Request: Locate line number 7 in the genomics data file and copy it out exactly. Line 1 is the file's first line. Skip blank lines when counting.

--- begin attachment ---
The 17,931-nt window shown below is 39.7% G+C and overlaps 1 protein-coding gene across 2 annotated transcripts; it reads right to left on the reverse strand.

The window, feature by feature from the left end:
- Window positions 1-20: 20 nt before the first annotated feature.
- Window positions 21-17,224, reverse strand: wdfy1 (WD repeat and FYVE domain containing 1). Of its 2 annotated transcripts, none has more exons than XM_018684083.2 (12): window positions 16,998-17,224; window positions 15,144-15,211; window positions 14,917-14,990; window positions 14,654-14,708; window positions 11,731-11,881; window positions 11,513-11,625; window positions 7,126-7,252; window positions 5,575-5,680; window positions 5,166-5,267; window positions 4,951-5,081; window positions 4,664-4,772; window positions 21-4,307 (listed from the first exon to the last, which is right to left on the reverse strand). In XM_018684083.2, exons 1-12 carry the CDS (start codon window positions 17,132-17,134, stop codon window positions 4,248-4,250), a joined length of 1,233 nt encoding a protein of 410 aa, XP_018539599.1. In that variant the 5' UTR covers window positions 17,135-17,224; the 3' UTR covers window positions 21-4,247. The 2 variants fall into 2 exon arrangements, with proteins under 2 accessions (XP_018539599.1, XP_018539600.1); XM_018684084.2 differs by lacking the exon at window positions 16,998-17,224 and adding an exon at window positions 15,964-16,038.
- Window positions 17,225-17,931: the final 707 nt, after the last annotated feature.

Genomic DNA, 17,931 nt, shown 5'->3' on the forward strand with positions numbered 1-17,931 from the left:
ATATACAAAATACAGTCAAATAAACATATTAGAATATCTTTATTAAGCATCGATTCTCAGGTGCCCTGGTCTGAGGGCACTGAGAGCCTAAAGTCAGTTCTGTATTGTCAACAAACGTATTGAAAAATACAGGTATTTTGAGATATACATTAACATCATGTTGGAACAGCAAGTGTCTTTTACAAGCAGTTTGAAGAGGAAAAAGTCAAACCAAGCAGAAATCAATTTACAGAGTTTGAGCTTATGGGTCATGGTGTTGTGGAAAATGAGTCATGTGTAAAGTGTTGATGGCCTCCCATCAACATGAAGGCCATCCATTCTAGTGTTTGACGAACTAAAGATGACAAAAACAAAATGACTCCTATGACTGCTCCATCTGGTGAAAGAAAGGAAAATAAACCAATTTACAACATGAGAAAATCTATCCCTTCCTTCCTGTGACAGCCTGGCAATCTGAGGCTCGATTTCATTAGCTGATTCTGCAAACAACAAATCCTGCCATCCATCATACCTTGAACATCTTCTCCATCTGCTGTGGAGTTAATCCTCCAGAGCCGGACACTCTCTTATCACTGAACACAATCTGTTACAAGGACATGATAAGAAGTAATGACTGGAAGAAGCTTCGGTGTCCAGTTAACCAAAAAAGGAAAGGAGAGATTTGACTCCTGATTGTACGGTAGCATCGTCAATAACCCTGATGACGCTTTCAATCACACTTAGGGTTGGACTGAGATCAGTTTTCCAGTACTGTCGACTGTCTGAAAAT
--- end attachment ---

ATATACAAAATACAGTCAAATAAACATATTAGAATATCTTTATTAAGCATCGATTCTCAGGTGCCCTGGTCTGAGGGCACTGAGAGCCTAAAGTCAGTTCTGTATTGTCAACAAACGTATTGAAAAATACAGGTATTTTGAGATATACATTAACATCATGTTGGAACAGCAAGTGTCTTTTACAAGCAGTTTGAAGAGGAAAAAGTCAAACCAAGCAGAAATCAATTTACAGAGTTTGAGCTTATGGGTCATGGTGTTGTGGAAAATGAGTCATGTGTAAAGTGTTGATGGCCTCCCATCAACATGAAGGCCATCCATTCTAGTGTTTGACGAACTAAAGATGACAAAAACAAAATGACTCCTATGACTGCTCCATCTGGTGAAAGAAAGGAAAATAAACCAATTTACAACATGAGAAAATCTATCCCTTCCTTCCTGTGACAGCCTGGCAATCTGAGGCTCGATTTCATTAGCTGATTCTGCAAACAACAAATCCTGCCATCCATCATACCTTGAACATCTTCTCCATCTGCTGTGGAGTTAATCCTCCAGAGCCGGACACTCTCTTATCACTGAACACAATCTGTTACAAGGACATGATAAGAAGTAATGACTGGAAGAAGCTTCGGTGTCCAGTTAACCAAAAAAGGAAAGGAGAGATTTGACTCCTGATTGTACGGTAGCATCGTCAATAACCCTGATGACGCTTTCAATCACACTTAGGGTTGGACTGAGATCAGTTTTCCAGTACTGTCGACTGTCTGAAAAT